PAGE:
Serianthes nelsonii


Online Exhibit

An exhibit of noteworthy plants from the University of Guam Herbarium

Serianthes nelsoniiMerr. FABACEAE

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This handsome legume is one of the rarest plants in the world, presently known from only one mature tree in northern Guam and fewer than 120 specimens from Rota. Because of its rarity, this tree was placed on the U.S. Endangered species list in 1987. In an effort to re-establish this species, a program to propagate S. nelsonii was initiated in 1998 at the University of Guam with support from the US Air Force, the Division of Fish and Wildlife of the Guam Department of Agriculture and the the Department of Lands and Natural Resources in the Commonwealth of the Northern Mariana Islands. Staff from the Guam Division of Aquatic and Wildlife Resources, Guam National Wildlife Refuge, US Air Force, and Guam Division of Forestry erected a fence around the last remaining adult tree. The fence is designed to protect seedlings from browsing by an introduced sambar deer and feral pigs. Many of these plants have since died. The causes of death are uncertain, but the timing of one die-off coincided with a severe infestation of introduced mealybugs and the dry season.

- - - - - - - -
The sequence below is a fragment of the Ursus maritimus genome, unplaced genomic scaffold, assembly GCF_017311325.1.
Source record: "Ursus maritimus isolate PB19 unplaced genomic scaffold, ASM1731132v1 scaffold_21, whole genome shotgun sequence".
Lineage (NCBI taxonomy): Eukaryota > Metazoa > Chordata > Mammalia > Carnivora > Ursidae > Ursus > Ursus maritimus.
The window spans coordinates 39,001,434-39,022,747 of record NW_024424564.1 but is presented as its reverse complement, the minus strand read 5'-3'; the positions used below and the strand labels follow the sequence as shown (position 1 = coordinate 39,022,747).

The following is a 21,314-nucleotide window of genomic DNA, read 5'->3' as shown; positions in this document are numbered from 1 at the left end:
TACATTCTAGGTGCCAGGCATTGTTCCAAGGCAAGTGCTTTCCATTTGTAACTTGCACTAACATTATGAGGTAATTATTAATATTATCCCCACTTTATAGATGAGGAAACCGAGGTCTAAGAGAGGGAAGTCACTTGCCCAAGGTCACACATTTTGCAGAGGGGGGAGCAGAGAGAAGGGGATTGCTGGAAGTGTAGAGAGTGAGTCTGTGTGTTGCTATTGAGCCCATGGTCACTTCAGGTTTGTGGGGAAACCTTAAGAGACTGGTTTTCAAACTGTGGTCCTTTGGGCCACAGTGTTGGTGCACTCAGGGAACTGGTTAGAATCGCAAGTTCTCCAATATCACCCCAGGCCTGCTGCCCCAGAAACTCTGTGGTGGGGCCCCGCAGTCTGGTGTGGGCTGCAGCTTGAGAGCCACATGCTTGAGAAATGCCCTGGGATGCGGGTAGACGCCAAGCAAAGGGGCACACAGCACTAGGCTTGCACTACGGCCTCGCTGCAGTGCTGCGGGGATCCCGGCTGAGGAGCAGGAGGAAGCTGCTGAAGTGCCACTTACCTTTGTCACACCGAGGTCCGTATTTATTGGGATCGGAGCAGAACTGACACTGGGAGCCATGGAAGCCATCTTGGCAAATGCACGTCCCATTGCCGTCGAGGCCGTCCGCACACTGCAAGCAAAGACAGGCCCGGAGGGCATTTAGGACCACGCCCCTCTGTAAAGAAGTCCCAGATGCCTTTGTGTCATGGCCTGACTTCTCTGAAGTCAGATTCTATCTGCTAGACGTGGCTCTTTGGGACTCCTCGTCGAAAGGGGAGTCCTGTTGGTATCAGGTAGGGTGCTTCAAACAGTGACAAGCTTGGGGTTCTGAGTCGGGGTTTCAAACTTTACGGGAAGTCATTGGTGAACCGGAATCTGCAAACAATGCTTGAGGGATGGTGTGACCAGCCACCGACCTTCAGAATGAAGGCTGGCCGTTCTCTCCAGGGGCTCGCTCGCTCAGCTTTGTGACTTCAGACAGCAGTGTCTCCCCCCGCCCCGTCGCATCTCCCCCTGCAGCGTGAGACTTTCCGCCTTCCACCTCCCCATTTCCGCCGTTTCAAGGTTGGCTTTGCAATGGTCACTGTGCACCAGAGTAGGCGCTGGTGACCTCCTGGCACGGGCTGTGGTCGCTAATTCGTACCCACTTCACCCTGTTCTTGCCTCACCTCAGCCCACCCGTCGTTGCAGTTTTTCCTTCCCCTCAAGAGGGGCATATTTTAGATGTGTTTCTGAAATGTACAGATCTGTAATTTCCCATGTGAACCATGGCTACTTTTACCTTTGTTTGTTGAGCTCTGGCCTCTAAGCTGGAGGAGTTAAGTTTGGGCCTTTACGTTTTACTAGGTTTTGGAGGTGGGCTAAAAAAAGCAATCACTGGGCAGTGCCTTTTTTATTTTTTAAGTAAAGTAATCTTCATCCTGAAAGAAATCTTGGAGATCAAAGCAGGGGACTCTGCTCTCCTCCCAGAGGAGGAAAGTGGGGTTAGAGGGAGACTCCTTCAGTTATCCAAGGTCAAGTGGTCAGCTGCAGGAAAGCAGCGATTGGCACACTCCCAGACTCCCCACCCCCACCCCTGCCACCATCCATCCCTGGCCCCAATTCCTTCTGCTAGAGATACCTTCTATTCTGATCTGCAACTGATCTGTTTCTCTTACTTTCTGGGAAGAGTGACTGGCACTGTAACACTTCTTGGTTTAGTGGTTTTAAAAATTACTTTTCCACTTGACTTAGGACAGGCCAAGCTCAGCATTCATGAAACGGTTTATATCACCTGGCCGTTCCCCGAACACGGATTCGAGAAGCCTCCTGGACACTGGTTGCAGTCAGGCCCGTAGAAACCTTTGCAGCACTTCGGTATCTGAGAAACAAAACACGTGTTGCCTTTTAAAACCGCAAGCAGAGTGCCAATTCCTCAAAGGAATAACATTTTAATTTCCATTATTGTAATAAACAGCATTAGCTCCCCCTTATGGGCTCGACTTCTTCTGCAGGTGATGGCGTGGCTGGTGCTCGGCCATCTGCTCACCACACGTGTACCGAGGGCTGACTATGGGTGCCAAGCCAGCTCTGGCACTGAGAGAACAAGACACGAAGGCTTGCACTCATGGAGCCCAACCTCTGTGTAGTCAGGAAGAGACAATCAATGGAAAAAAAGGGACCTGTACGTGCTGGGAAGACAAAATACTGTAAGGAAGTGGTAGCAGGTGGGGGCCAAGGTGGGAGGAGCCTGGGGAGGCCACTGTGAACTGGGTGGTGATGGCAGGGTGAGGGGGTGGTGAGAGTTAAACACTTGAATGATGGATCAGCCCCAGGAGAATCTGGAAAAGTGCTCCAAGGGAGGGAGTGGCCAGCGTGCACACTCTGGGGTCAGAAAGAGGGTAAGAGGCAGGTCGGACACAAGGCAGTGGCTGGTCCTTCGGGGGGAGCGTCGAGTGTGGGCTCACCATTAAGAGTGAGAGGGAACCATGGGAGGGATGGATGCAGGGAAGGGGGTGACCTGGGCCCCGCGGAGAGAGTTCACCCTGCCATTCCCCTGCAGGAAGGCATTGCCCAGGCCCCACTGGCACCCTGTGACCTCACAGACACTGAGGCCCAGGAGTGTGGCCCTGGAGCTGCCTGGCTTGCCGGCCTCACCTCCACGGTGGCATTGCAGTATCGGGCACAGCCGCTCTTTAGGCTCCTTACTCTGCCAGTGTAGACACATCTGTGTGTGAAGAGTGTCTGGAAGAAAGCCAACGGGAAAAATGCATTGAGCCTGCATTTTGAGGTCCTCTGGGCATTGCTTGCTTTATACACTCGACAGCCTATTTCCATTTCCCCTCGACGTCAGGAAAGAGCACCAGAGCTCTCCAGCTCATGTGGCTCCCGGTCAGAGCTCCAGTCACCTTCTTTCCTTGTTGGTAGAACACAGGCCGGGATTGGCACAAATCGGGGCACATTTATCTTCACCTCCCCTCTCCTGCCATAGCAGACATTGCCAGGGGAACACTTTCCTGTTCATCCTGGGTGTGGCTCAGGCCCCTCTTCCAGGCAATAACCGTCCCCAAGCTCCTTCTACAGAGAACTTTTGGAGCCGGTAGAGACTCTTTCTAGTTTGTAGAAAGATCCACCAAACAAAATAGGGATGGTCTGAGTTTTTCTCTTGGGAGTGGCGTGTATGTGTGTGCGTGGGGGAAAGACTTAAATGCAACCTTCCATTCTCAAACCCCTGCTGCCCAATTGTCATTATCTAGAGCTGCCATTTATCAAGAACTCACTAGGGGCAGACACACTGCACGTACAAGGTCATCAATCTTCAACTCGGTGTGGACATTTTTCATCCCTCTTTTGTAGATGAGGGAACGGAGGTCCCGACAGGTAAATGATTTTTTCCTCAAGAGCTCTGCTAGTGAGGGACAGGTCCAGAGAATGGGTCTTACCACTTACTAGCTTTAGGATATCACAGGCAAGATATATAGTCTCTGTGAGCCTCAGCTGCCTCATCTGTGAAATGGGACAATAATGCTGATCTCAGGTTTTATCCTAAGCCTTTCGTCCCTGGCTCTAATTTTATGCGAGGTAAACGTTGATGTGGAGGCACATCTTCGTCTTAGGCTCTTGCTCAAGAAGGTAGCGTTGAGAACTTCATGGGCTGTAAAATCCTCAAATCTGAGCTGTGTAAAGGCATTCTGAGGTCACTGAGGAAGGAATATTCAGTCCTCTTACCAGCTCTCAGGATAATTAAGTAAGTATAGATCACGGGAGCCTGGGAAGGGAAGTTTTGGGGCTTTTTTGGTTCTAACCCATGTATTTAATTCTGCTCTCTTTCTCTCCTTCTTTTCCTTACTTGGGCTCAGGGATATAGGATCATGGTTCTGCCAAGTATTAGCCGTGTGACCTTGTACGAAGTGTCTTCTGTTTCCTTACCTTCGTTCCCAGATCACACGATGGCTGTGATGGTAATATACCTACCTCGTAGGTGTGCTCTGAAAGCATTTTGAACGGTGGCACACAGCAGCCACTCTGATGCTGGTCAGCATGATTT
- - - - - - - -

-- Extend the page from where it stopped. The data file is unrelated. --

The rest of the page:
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The famous western Pacific botanist E. D. Merrill in 1919 named this species in honor of Peter Nelson of the Guam Department of Agriculture who first brought the plant to the attention of botanists. There are at least three local names: First hlyun llgu means "northern tree," perhaps in reference to its occurrence in northern Guam. Another possible gloss is "foreign tree," in possible reference to the island of Rota where this tree also occurs. The second name, more commonly used in Rota, is trongkon gulfi, meaning "fire tree," perhaps in reference to its appearance when in flower. The third name is trongkon fi'a, possibly after the Fi'a area of Rota where it is found.

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Text modified from M. Marutani, P. Toves, J. Tuquero and J. Richardson. 2000. Serianthes nelsonii. Agriculture Experiment Station, Division of Agriculture and Life Sciences, University of Guam.

Photo credits: J. McConnell